The Town of Glenville hopes new businesses will come and be a part of its growth. At least, that’s the gist of a burgeoning plan to attract new businesses unveiled at a Town Board meeting on Wednesday, Feb. 6.
Town officials are hoping PC Public Affairs will come up with a winning marketing strategy for the town. The firm was contracted to the tune of $12,000 in April. Andre Claridge, founder and managing partner of the firm, laid out plans, highlighted the town’s challenges and the advantages to growing its commercial corridor, with an approach for the town to implement suggestions amid tight fiscal constraints.
“This is a community orientated area,” Claridge said, “one that respects the community and all it has to offer, but also one that is very pro-business and open to growth.”
Claridge said the firm was interested in the project because one of its focus areas is dealing with public sector messaging. Claridge previously was a speechwriter and staffer for Gov. George Pataki and the firm’s director of media relations, Jason Keller, worked on the “I Love NY” campaign.
“Although we had a limited budget we actually took on this project because it meant something to us, so we spent a great deal of time in the community to get a sense of what Glenville is all about,” Claridge said.
After reaching out to community stakeholders, the firm drafted an assessment and reviewed it with the town’s Small Business and Economic Development Committee. The committee provided input to help craft the town’s message, which includes the slogan “The Town of Glenville is growing … Come be a part of it.”
Claridge said it is important the town tell its story to prospective businesses and investors. Identifying Glenville’s strengths and weaknesses over its “tremendous regional competition,” such as booming commercial sector in Colonie and Clifton Park, is the first step. He also showed how to spin possible downsides as positive attributes.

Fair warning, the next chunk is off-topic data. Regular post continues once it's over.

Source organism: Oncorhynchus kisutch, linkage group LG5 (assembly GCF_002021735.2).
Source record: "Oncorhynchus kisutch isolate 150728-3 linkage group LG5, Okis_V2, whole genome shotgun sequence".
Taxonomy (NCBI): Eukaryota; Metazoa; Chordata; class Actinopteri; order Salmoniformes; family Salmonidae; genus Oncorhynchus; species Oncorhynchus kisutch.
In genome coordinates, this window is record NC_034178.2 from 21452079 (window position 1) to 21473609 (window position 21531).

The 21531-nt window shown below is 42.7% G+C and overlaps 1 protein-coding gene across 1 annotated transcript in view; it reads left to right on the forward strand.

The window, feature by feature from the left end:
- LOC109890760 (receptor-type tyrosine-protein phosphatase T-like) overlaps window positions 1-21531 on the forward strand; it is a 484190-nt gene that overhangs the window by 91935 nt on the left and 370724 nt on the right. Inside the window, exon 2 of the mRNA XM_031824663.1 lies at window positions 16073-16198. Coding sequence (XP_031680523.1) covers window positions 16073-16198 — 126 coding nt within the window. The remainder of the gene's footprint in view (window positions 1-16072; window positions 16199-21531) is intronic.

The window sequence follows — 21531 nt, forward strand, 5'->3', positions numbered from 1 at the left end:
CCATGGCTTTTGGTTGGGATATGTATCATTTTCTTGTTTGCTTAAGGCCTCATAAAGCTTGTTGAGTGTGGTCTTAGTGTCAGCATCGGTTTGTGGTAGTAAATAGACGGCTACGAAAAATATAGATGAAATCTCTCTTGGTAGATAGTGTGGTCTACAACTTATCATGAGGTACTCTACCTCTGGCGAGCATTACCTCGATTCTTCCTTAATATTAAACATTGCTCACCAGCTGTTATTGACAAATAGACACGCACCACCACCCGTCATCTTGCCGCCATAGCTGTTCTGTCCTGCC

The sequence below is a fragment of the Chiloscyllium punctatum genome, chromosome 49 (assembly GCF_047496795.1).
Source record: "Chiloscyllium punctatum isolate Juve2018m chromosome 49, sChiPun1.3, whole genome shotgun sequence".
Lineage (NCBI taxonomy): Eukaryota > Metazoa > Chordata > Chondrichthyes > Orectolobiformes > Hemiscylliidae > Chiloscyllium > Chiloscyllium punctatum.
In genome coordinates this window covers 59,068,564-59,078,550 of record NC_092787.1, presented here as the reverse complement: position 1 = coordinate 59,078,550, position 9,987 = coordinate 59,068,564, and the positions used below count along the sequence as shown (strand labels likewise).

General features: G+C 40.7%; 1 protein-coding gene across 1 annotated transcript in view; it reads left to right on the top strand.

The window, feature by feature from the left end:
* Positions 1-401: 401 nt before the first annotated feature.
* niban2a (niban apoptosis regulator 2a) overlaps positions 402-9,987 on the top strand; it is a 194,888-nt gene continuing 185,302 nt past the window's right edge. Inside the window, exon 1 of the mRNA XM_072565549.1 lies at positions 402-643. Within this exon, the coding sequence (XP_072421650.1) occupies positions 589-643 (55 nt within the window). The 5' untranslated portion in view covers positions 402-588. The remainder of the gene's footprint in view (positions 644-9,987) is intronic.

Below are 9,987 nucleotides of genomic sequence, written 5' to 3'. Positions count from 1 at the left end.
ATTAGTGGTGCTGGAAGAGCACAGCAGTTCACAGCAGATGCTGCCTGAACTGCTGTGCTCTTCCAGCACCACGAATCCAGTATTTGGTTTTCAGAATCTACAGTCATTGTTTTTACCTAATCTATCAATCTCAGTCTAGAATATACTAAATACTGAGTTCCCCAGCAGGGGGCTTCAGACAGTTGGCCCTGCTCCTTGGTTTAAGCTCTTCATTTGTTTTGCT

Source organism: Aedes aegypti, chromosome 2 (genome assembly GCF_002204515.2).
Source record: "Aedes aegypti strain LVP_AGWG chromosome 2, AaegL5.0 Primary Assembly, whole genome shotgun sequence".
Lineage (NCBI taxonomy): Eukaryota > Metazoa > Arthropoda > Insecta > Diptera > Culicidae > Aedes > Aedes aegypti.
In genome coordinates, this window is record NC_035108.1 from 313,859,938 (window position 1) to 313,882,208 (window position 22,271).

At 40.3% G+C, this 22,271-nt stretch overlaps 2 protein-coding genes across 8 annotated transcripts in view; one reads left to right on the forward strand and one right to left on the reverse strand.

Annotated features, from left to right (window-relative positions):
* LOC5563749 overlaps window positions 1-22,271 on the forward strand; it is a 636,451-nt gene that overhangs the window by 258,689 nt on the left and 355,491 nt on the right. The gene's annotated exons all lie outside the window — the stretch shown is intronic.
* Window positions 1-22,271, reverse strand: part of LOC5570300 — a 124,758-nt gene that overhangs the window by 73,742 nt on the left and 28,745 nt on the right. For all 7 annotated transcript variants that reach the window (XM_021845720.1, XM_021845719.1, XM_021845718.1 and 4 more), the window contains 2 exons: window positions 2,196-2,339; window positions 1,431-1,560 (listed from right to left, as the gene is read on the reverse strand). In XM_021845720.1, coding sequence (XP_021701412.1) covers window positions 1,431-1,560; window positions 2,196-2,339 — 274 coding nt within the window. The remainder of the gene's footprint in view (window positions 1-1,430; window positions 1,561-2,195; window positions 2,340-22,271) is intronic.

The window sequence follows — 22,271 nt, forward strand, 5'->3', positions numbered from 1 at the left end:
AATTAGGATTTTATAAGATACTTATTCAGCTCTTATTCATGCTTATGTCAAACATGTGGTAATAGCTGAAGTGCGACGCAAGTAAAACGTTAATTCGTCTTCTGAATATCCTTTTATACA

Many people might believe Glenville’s location isn’t ideal, for example, but he stressed it is centrally located.
“A lot of folks think Glenville is out of the way, but they don’t realize if you really live in Glenville you have everything right here and whatever you don’t have here is just 30 minutes away,” Claridge said.
Claridge said the town is approaching economic development in the right way through effective town leadership creating a more welcoming environment for business. A new initiative recently proposed by Town Supervisor Christopher Koetzle is having a “one-pass promise” for developers going through town approvals for projects.
Claridge said while the town doesn’t have one central commercial corridor there are five hubs throughout the town, including the town center, Schenectady County Airport, Freeman’s Bridge Road, Glenville Business & Technology Park and Route 5 in the Village of Scotia.
“Glenville will be the type of community that people want to sit in a coffee shop on Saturday afternoon, and without a real sort of focused town center it is hard to create those types of atmospheres,” Claridge said. “You guys have to work exceptionally hard to build that center so that growth can sort of come from that.”
Marketing the town on a tight budget requires smart approaches, he said, such as using social media effectively and possibly creating a simple website solely focusing on a pro-business message.
“You have to keep your budget in mind, so if you have limited funds you have to be creative,” Claridge said.
Glenville’s drive for economic development is primarily focused on lessening the tax burden on residents, which is generally greater than that of surrounding municipalities.
Town officials have previously said residents contribute roughly 80 percent of property taxes and commercial 15 percent. Comparatively, Rotterdam and Niskayuna residents bear only around 60 percent of the tax burdens in those towns, with Clifton Park residents chipping in 50 percent.
Councilwoman Gina Wierzbowski said it’s important for town officials to change people’s perception of the town and highlight positive attributes.
“We are close to everything and it is a great place to live and raise a family,” Wierzbowski said.